3. What were your roles at former employees? It is important to list the employer, times employed and positions held. Often these are separated by several periods, especially when the applicant has been in a large institution for many years. It is important that you project the correct image of progression and development throughout your roles unless it is easily demonstrated by movement. When it comes to listing the actual tasks performed, there are many different approaches and different employers favour different things. However, we would suggest that you avoid simple bullet points such as “Reconciliations” and instead aimed for a punchy descriptive such as “Daily reconciliations to service providers with exception reporting to Head of Operations”. This would give the potential employer an idea of the tasks that you performed and your understanding of reporting and escalation.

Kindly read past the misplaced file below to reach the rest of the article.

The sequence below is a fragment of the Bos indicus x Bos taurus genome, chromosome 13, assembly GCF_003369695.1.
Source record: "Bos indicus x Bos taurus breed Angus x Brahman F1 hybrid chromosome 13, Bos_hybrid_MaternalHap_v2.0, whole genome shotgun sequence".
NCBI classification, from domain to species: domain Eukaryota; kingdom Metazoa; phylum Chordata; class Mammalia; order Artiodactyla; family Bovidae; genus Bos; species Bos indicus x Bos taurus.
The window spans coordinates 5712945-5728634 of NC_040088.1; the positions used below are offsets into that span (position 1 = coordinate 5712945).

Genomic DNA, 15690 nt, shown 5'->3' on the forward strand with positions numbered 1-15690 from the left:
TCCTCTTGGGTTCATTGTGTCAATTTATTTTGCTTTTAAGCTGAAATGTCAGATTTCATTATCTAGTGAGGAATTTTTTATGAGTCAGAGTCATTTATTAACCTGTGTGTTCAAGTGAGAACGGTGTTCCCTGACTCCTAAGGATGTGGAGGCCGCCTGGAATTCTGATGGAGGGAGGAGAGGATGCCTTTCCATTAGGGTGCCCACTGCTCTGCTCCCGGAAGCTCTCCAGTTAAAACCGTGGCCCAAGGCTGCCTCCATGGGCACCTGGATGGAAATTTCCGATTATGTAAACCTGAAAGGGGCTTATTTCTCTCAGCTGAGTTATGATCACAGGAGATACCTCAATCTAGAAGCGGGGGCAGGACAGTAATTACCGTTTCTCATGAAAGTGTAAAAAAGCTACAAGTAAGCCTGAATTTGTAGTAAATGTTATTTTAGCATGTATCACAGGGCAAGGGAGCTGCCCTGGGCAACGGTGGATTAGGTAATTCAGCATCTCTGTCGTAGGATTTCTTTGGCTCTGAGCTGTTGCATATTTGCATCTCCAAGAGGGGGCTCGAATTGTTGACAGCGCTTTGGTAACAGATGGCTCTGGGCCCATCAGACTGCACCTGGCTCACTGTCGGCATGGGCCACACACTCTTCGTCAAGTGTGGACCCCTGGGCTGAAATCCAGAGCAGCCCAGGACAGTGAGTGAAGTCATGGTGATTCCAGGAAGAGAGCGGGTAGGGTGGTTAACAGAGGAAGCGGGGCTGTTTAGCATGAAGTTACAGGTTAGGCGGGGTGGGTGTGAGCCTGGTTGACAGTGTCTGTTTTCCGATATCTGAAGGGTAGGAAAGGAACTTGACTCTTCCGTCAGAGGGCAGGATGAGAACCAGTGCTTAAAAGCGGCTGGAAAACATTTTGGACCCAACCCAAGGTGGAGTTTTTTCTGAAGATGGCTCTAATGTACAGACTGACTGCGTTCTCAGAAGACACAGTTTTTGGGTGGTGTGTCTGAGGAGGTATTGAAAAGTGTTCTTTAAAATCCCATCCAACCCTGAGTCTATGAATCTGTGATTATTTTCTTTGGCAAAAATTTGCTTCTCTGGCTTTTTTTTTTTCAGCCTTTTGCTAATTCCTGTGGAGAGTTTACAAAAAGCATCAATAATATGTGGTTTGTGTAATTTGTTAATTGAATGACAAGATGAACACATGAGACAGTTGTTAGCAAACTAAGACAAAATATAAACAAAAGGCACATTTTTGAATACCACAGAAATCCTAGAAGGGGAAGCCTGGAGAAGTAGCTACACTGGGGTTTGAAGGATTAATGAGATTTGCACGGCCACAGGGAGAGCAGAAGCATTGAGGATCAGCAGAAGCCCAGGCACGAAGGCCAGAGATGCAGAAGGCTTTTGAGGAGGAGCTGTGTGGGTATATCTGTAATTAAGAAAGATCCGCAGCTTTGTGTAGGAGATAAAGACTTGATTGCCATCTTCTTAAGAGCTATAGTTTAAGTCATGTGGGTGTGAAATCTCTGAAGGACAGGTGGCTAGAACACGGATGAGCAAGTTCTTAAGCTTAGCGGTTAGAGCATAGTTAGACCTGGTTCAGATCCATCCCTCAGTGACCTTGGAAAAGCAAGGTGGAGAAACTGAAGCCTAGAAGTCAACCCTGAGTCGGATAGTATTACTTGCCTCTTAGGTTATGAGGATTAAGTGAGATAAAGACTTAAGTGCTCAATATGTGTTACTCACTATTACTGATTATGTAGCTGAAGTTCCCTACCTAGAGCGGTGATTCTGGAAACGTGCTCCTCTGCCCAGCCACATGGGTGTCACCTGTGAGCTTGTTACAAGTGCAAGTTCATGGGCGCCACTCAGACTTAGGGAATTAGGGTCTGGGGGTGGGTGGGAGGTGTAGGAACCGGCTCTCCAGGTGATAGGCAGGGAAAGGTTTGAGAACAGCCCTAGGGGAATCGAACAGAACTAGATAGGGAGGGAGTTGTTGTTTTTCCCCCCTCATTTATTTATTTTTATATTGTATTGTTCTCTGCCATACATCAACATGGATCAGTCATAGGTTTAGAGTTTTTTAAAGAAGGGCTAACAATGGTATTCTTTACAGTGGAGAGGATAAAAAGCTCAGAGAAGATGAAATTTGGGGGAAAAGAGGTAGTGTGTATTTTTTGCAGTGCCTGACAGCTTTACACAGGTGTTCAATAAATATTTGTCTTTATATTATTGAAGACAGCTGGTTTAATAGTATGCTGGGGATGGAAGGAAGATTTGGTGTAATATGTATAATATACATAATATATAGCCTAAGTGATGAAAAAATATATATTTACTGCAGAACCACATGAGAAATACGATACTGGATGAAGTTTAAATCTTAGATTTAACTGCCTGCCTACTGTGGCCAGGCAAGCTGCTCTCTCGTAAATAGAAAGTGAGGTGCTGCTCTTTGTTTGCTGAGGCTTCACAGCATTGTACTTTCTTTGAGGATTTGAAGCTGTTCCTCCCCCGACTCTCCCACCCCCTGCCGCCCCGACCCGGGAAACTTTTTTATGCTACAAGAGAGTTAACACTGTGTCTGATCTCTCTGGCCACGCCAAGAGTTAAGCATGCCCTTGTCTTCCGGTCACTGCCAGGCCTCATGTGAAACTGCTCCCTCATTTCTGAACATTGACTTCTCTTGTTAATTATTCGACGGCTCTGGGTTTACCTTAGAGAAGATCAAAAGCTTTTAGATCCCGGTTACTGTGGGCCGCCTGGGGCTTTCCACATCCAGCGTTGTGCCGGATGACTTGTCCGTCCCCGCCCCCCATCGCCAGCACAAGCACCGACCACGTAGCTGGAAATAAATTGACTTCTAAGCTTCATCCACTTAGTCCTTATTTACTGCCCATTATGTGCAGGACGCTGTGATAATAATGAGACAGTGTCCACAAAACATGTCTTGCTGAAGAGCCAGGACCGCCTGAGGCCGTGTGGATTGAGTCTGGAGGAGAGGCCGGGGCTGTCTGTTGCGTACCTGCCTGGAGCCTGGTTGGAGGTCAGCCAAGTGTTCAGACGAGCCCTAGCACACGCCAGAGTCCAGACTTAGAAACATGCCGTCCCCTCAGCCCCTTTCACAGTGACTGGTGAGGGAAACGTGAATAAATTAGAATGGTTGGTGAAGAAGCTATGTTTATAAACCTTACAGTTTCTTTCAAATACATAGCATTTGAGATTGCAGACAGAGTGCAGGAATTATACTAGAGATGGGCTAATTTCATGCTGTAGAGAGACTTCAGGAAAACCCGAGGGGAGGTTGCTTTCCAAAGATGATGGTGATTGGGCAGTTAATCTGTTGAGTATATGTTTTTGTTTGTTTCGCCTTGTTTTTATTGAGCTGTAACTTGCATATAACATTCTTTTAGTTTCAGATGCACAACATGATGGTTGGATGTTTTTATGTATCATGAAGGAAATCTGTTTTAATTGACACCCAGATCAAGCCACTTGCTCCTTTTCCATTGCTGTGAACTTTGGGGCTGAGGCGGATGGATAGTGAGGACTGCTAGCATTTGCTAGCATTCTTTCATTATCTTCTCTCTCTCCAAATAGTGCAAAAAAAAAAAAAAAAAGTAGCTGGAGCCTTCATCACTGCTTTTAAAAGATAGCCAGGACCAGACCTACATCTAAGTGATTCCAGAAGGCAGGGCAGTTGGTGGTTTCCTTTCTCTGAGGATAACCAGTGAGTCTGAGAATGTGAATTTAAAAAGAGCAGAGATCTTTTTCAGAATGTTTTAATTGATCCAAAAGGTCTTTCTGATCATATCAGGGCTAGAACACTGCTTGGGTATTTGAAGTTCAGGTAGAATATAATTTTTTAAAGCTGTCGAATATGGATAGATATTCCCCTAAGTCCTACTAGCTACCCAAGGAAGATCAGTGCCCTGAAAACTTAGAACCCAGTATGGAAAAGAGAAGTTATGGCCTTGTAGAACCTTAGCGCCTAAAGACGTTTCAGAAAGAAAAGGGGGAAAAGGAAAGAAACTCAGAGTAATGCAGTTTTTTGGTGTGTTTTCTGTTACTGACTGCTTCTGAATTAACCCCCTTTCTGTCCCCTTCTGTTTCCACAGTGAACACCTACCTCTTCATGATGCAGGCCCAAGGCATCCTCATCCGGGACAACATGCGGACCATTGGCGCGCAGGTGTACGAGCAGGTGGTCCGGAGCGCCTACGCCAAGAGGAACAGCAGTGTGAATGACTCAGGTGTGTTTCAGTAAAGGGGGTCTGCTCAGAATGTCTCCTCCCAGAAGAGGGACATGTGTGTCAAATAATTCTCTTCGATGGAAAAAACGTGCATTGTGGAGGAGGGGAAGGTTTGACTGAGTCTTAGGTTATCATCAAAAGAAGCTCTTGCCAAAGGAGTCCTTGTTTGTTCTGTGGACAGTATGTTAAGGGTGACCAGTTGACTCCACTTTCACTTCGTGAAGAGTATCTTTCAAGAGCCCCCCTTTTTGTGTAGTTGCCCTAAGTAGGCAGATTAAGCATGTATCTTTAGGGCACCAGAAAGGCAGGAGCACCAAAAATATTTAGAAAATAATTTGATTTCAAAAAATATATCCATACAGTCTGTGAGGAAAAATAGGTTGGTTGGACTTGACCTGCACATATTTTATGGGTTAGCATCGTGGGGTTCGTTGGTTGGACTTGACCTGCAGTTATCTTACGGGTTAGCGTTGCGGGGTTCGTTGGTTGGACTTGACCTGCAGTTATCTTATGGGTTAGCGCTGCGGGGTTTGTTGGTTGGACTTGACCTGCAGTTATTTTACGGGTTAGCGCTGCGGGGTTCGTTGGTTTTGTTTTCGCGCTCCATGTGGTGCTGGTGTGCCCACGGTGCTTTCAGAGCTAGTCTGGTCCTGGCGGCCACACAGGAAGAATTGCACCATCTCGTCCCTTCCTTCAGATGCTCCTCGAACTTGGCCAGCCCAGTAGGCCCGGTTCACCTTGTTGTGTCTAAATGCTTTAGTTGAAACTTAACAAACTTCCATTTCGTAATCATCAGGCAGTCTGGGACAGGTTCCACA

4. Systems knowledge is a necessity when it comes to roles where people are looking for experience. Employers can generally be picky, so if you have used a system – list it. Don’t be tempted to list every application you have ever opened but industry portfolio management systems, execution systems and order management systems should all be considered. Experience of prime brokers platforms as well as any work performed integrating them into your daily work will be seen as a plus from an employer. Increasingly, automation and developing skills are being introduced across all levels of the investment manager, so if you can genuinely code in VBA and Matlab but lack the practical experience for a risk job, the systems knowledge could give you the edge.

5. Applications for roles should be considered. Hedge funds and agents are closely interlinked and the industry is relatively small. If you are spamming every job that you see with one of fifty key words in, you are unlikely to be considered. If however, you apply for a handful of specific roles with a bespoke, well thought out CV, you are more likely to gain the correct attention.

We hope that has been a useful summary and good luck with your job hunt.

HFH team